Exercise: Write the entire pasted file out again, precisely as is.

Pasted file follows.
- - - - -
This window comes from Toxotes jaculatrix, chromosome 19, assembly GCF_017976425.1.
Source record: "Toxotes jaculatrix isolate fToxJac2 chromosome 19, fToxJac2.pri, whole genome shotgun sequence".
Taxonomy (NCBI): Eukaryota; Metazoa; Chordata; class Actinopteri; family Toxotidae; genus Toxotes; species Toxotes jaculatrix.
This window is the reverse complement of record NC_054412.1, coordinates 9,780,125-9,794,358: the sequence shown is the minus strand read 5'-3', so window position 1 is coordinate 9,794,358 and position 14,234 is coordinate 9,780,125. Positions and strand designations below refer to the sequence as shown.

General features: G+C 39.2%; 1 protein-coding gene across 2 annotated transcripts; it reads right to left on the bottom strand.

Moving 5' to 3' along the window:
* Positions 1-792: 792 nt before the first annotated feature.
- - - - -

This window comes from Toxotes jaculatrix, chromosome 19, assembly GCF_017976425.1.
Source record: "Toxotes jaculatrix isolate fToxJac2 chromosome 19, fToxJac2.pri, whole genome shotgun sequence".
Taxonomy (NCBI): Eukaryota; Metazoa; Chordata; class Actinopteri; family Toxotidae; genus Toxotes; species Toxotes jaculatrix.
This window is the reverse complement of record NC_054412.1, coordinates 9,780,125-9,794,358: the sequence shown is the minus strand read 5'-3', so window position 1 is coordinate 9,794,358 and position 14,234 is coordinate 9,780,125. Positions and strand designations below refer to the sequence as shown.

General features: G+C 39.2%; 1 protein-coding gene across 2 annotated transcripts; it reads right to left on the bottom strand.

Moving 5' to 3' along the window:
* Positions 1-792: 792 nt before the first annotated feature.